Thirteen years ago, I met an amazing, passionate cat rescuer. She was funny, fierce and more than a little intimidating, and she hadn't even hit puberty yet. Her name was Rose, and I just found out that she lost her life last year. I'm beyond sad, as I always thought Rose would do wonderful things with cats in her lifetime, and I think the way in which she handled her pets could be instrumental for almost everyone (including parents raising pet-crazed kids).
I met Rose through her father. We worked together, and we were sent out of town on business-related retreat and got to chatting on the long car ride. I started telling him about my cats, including one that had just died, and he asked if I'd be willing to take in another pet. Apparently, Rose had brought home a stray cat, and just a few weeks later, they discovered that said stray was pregnant.
I agreed to come and look at the kittens in a few weeks, and I remember wondering why my coworker was so excited about my interest in adoption. I think he said something about Rose being "nervous," but I wasn't really paying too much attention to that.
So I went and saw the kittens, and during my visit, I had close supervision from Rose. She wanted to know why I liked specific cats over others, how much experience I had with kittens and what had happened to all of my other pets. In time, I noticed that she was taking notes about everything I said. Turns out, Rose had done a lot of volunteering at the local animal shelter, and she was aware that many people adopt small kittens when they're fluffy and cute, and they abandon said kittens when they're older and deemed difficult. Rose was determined to do a forever placement, and even though she was just a kid, she wasn't afraid to fight for these little cats.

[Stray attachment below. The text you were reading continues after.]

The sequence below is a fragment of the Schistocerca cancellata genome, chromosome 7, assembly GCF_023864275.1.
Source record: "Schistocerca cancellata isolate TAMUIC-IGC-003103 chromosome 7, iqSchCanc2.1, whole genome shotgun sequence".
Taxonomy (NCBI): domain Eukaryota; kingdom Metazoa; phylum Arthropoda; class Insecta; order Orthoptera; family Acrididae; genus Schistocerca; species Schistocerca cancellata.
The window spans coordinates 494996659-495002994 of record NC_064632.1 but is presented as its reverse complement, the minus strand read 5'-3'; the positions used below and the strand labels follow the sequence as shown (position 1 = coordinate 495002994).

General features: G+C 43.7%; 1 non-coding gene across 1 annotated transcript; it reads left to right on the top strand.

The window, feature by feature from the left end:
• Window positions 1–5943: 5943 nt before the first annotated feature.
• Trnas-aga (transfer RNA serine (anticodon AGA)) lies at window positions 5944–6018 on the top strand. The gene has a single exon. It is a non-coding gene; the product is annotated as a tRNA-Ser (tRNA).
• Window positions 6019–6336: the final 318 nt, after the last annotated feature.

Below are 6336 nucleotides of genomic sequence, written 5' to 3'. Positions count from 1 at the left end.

I've done quite a bit of foster work since that time, and each time I hold a little cat in my hands and conduct an interview with a prospective owner, I think about Rose. I'm always afraid to ask the tough questions, as I don't want to be impolite or pry too deeply, but I think about her bravery in questioning me, and how much courage it must have taken to stand up to a strange adult on behalf of a helpless kitten, and I try to do the same. It's hard, but she's always been an inspiration to me.
And she did a good placement with Eamon. He's living well into his senior years, and while he's definitely had some health challenges, he remains healthy, happy and pampered. He's never had to spend a night in a shelter, and he's never lived with anyone but me. She found him his forever home. She did it right.
I don't have children of my own, but if I did, I hope I could encourage them to be courageous like Rose. I hope I could push them to fight for what's right with the kittens, even if it seems inconvenient. I hope I could help them to make a difference.
Meanwhile, I'm just so sad that she's gone. We need more people like her.